By Ken Reed
After the Super Bowl, I wrote a short blog entry about the NFL’s “Forever Football” PR campaign. I opined that the Forever Football spots that ran during the Super Bowl game between the San Francisco 49’ers and Baltimore Ravens were nothing more than “a carefully crafted public relations campaign designed to provide a buffer against the onslaught of lawsuits and negative publicity that’s increasingly coming the NFL’s way due to a growing mound of research that connects repetitive blows to the head with short and long-term brain damage.”
Recently, Patrick Hruby, a sports and culture writer based in Washington D.C., looked at the NFL’s “Forever Football” campaign and came away with a similar perspective in a SportsonEarth.com column. According to Hruby, the NFL’s approach to brain trauma is “dishonest. Conflicted. At odds with reality. More concerned with the health and well-being of the sport than the health and well-being of the people who play it. An exercise in damage control, liability reduction and manipulating public perception, rife with revisionist history and intelligence-insulting spin.”
Right on, Mr. Hruby.
As strong as Hruby’s analytical piece for SportsonEarth was, he followed it up a few days later with a more impactful and emotional feature article on ESPN.com. Hruby’s ESPN piece looked at the life of former NFL player George Visger. It detailed Visger’s trials and tribulations the last few decades in dealing with football-induced brain injuries.
Visger won a Super Bowl ring with the San Francisco 49’ers in the early 1980’s. He was a mountain of a man at 6’5″ and 275 pounds and on top of the world. However, his reality is much different today after nine brain surgeries.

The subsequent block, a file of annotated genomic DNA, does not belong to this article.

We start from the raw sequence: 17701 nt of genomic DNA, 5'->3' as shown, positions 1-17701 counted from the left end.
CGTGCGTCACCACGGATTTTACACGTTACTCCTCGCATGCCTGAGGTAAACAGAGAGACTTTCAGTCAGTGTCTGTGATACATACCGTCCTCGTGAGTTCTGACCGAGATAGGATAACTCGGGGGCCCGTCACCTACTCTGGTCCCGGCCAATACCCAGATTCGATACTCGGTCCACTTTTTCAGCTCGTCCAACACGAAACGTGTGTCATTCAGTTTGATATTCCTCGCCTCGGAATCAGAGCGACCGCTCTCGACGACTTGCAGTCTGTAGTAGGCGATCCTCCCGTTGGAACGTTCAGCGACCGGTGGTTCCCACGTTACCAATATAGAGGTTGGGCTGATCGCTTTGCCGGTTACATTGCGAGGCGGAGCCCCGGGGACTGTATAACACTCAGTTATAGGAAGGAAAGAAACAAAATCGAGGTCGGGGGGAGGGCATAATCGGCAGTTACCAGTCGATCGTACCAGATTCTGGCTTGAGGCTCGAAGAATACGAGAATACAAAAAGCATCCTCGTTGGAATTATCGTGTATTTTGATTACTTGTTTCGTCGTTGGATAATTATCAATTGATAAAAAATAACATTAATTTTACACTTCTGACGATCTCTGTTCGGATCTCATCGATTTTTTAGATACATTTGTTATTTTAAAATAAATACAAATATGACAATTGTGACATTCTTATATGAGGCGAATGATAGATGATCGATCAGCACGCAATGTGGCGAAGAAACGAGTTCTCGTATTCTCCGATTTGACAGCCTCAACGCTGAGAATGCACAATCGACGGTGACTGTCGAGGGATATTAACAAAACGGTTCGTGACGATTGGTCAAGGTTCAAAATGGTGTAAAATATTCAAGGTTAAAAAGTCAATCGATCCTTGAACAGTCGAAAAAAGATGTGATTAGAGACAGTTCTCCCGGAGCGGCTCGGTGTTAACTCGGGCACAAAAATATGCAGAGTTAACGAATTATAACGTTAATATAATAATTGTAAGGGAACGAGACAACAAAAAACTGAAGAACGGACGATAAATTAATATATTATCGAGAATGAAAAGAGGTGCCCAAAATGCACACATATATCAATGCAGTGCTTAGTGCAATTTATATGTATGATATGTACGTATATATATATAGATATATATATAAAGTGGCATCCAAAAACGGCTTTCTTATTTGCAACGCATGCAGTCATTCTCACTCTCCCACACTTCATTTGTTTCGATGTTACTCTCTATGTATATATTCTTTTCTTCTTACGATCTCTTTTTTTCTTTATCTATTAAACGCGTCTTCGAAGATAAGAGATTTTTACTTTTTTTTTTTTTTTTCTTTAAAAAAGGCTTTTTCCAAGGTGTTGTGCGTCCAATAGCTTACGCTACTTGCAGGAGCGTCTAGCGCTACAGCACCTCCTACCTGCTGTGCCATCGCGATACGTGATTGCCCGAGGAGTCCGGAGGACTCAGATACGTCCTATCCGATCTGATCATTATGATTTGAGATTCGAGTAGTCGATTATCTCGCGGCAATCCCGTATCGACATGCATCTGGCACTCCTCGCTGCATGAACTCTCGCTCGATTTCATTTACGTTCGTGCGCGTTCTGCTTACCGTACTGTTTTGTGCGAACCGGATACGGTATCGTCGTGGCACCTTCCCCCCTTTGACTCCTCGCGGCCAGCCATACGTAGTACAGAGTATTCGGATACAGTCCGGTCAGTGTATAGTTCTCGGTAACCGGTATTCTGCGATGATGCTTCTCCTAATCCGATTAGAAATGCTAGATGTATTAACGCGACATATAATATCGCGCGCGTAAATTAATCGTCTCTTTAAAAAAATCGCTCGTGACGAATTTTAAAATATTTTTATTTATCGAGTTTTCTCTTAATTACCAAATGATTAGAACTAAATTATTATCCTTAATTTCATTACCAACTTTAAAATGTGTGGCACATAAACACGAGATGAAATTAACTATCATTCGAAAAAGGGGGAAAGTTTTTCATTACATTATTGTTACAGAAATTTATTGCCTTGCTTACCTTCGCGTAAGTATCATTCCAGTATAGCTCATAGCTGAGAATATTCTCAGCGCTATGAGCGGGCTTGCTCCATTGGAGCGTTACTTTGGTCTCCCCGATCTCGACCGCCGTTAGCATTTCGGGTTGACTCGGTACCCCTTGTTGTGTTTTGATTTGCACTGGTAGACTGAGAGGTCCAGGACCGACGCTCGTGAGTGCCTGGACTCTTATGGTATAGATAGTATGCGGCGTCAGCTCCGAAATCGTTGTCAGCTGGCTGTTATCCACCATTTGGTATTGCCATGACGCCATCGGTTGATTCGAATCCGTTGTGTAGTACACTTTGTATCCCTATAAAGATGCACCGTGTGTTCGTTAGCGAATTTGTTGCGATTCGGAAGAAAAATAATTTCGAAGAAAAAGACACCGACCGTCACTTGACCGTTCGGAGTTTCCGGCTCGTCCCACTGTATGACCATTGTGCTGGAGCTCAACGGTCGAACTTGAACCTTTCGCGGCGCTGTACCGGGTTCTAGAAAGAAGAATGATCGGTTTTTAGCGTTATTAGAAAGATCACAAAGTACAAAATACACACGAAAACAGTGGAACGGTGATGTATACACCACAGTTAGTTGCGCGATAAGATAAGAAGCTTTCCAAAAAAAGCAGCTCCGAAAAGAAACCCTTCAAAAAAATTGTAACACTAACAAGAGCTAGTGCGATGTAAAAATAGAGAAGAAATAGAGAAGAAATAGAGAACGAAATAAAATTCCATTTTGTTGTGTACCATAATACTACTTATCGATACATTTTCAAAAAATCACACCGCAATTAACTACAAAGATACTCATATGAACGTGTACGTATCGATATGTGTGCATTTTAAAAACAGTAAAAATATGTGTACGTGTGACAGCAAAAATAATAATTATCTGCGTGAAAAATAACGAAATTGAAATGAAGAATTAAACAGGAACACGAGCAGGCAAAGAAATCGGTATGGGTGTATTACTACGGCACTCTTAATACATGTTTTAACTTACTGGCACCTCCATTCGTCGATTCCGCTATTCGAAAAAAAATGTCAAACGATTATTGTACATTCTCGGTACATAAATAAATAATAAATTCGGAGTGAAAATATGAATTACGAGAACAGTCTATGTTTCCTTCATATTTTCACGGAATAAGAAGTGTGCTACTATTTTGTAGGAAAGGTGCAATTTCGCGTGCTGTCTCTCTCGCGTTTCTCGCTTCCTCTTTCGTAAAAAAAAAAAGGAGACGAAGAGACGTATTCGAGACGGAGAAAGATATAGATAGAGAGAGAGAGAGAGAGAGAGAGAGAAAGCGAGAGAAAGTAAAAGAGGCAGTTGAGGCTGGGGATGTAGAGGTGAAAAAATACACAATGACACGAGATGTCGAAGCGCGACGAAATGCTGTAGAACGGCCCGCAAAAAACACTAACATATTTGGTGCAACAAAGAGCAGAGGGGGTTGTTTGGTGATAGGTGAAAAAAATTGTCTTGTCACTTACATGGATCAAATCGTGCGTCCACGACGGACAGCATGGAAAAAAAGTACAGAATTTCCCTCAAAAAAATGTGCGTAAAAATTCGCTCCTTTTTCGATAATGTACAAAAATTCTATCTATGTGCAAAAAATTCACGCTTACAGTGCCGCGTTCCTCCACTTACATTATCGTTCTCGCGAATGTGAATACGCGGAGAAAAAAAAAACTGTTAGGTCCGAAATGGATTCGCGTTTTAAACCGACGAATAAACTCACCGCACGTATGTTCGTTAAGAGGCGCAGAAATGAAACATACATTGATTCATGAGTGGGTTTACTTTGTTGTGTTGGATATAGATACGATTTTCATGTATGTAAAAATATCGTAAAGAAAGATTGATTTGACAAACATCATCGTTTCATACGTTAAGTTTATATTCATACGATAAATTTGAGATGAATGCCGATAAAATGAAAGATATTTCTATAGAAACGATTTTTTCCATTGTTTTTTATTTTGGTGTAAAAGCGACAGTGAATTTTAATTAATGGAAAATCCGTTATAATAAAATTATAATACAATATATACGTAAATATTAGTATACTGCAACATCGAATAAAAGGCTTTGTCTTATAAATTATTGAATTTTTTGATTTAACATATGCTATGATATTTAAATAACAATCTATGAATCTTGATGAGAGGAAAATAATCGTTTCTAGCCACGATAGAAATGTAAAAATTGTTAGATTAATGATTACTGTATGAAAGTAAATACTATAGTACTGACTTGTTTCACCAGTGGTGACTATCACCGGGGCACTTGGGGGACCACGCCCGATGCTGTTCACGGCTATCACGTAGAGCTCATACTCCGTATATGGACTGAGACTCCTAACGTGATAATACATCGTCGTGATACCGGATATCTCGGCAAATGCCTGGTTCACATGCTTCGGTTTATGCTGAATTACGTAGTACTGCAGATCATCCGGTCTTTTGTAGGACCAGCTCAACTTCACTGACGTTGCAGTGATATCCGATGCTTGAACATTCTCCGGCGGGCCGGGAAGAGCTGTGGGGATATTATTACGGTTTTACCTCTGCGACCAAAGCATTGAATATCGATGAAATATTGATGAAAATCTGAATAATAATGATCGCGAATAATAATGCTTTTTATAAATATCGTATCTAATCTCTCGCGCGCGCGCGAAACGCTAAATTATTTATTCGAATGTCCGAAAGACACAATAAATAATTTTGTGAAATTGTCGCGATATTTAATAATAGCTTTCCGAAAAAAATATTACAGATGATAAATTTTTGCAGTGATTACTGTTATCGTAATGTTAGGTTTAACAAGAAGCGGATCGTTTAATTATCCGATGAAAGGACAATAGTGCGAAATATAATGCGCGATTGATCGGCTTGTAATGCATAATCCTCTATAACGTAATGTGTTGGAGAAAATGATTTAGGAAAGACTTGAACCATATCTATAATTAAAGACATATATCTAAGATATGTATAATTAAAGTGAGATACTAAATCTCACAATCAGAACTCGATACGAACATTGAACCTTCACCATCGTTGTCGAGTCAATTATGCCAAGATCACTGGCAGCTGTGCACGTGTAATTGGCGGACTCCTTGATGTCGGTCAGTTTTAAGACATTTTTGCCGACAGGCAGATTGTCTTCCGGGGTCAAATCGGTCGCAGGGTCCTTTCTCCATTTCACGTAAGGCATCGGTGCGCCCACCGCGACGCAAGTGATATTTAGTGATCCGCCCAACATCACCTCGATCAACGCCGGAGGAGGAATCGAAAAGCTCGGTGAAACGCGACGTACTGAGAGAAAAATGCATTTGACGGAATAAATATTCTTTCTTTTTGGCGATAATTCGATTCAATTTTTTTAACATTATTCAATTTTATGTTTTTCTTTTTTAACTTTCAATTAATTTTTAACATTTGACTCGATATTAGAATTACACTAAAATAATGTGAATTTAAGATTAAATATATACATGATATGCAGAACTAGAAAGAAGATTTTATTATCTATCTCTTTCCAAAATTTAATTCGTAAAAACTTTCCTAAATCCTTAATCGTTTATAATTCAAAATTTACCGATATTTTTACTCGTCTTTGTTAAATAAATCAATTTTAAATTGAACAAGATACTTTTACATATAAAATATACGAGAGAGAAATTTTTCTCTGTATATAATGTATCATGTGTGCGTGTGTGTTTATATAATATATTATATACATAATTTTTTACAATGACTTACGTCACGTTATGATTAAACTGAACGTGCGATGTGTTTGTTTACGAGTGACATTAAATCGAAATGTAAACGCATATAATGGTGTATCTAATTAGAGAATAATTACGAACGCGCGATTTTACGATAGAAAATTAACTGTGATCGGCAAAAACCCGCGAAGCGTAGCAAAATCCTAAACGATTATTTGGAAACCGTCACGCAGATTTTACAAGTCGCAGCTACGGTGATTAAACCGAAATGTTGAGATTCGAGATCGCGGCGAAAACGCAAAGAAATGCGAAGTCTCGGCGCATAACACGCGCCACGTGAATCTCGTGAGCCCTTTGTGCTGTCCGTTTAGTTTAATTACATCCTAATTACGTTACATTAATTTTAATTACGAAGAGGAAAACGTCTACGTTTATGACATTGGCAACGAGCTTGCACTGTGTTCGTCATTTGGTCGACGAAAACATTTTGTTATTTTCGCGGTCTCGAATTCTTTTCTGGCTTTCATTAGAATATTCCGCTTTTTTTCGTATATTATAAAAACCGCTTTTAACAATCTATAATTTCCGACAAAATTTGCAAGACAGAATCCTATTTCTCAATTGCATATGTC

“Visger lives in Sacramento, in a trailer behind his brother’s house,” writes Hruby. “He says he’s struggling financially. He has trouble remembering things, such as what he was talking about five minutes ago. Reading a newspaper can take him all day. Reading the comics can be a chore. In a comprehensive neuropsychological evaluation, he scored above average on tests of verbal reasoning and the ability to recall information learned in school, but far below average on tests involving short-term memory, information processing speed and abstract thinking; a doctor described his overall intellectual functioning as “difficult to summarize by a single score.” Visger has been diagnosed with chronic traumatic brain injury, frontal and temporal lobe disorders, generalized seizure disorder and cognitive impairment. He believes he also suffers from chronic traumatic encephalopathy (CTE), a progressive neurodegenerative disease similar to Alzheimer’s that has been linked to absorbing repeated blows to the head. Visger has a bum knee, too, and a right arm he can barely lift over his head. His kidney stones burn like hot coals. He sometimes goes four days without sleeping.”
Scary, powerful stuff.
If I was Roger Goodell, I wouldn’t want Patrick Hruby working on the “football and the brain” beat.
— Ken Reed, Sports Policy Director, League of FansPrint